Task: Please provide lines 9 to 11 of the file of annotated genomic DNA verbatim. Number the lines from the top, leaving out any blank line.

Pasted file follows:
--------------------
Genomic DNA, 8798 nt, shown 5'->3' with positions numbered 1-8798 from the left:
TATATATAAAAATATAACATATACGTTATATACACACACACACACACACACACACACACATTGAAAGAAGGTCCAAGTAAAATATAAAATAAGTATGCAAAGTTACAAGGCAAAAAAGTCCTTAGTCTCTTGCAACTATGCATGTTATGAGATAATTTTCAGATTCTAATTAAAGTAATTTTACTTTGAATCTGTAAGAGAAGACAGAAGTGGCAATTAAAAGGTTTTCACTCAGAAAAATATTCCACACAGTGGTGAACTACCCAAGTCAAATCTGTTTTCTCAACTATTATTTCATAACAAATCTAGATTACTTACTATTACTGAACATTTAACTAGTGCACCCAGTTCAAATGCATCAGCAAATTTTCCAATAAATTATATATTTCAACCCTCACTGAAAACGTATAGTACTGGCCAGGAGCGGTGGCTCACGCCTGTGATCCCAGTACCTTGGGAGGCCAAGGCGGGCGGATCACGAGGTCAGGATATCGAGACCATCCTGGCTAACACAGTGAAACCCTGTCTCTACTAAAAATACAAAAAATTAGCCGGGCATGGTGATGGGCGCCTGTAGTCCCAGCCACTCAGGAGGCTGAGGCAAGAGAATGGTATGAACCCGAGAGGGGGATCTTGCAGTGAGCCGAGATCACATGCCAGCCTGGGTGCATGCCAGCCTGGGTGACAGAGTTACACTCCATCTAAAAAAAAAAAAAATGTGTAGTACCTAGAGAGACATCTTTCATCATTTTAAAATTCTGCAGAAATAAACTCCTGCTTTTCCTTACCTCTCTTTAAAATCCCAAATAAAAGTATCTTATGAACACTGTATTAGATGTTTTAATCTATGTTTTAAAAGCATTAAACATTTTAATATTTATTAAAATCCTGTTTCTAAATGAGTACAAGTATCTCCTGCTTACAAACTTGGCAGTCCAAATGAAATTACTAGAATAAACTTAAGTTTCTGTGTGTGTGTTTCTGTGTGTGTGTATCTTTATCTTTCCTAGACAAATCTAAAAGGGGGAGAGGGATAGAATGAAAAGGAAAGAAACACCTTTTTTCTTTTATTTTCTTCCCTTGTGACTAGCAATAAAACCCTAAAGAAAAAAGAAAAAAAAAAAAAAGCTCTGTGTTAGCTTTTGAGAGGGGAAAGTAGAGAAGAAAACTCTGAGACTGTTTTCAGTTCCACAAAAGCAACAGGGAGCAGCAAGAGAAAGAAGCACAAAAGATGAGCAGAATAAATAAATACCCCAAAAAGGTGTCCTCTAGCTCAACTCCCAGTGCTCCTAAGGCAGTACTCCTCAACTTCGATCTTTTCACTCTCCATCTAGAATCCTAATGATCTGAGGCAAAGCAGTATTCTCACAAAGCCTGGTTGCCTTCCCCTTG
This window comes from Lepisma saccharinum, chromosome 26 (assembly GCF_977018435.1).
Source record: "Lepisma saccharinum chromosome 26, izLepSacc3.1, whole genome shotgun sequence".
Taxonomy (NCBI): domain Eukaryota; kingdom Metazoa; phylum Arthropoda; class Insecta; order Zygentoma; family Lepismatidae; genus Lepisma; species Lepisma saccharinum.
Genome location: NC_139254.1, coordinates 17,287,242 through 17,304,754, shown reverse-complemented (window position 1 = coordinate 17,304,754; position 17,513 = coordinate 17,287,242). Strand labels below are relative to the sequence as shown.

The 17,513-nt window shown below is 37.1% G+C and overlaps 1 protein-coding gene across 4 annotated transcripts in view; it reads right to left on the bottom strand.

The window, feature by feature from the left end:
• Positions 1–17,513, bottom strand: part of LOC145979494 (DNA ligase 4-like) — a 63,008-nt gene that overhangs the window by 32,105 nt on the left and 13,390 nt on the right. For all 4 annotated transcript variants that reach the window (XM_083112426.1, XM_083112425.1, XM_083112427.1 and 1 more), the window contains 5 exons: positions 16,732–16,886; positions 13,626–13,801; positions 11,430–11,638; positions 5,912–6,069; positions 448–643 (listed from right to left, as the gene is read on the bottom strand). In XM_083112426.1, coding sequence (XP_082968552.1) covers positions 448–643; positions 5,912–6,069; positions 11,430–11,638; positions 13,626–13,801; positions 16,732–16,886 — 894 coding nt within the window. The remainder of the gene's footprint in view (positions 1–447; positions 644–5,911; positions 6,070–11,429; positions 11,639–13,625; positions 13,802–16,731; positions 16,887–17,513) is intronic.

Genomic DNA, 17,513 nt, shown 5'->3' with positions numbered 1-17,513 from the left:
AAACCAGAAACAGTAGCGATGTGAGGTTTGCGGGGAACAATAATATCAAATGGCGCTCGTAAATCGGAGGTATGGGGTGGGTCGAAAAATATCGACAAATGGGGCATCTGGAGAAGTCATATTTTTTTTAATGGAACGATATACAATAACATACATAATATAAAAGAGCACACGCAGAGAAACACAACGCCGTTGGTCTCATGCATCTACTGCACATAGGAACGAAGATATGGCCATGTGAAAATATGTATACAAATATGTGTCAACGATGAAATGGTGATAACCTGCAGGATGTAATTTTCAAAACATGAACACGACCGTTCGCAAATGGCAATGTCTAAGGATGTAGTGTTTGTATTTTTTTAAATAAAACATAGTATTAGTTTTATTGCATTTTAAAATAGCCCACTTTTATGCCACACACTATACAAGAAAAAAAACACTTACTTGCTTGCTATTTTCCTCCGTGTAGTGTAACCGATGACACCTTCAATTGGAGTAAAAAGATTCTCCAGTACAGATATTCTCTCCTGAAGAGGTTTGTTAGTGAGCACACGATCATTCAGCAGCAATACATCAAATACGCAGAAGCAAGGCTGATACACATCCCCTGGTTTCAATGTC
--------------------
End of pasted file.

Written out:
• Positions 1–17,513, bottom strand: part of LOC145979494 (DNA ligase 4-like) — a 63,008-nt gene that overhangs the window by 32,105 nt on the left and 13,390 nt on the right. For all 4 annotated transcript variants that reach the window (XM_083112426.1, XM_083112425.1, XM_083112427.1 and 1 more), the window contains 5 exons: positions 16,732–16,886; positions 13,626–13,801; positions 11,430–11,638; positions 5,912–6,069; positions 448–643 (listed from right to left, as the gene is read on the bottom strand). In XM_083112426.1, coding sequence (XP_082968552.1) covers positions 448–643; positions 5,912–6,069; positions 11,430–11,638; positions 13,626–13,801; positions 16,732–16,886 — 894 coding nt within the window. The remainder of the gene's footprint in view (positions 1–447; positions 644–5,911; positions 6,070–11,429; positions 11,639–13,625; positions 13,802–16,731; positions 16,887–17,513) is intronic.

Genomic DNA, 17,513 nt, shown 5'->3' with positions numbered 1-17,513 from the left:
AAACCAGAAACAGTAGCGATGTGAGGTTTGCGGGGAACAATAATATCAAATGGCGCTCGTAAATCGGAGGTATGGGGTGGGTCGAAAAATATCGACAAATGGGGCATCTGGAGAAGTCATATTTTTTTTAATGGAACGATATACAATAACATACATAATATAAAAGAGCACACGCAGAGAAACACAACGCCGTTGGTCTCATGCATCTACTGCACATAGGAACGAAGATATGGCCATGTGAAAATATGTATACAAATATGTGTCAACGATGAAATGGTGATAACCTGCAGGATGTAATTTTCAAAACATGAACACGACCGTTCGCAAATGGCAATGTCTAAGGATGTAGTGTTTGTATTTTTTTAAATAAAACATAGTATTAGTTTTATTGCATTTTAAAATAGCCCACTTTTATGCCACACACTATACAAGAAAAAAAACACTTACTTGCTTGCTATTTTCCTCCGTGTAGTGTAACCGATGACACCTTCAATTGGAGTAAAAAGATTCTCCAGTACAGATATTCTCTCCTGAAGAGGTTTGTTAGTGAGCACACGATCATTCAGCAGCAATACATCAAATACGCAGAAGCAAGGCTGATACACATCCCCTGGTTTCAATGTC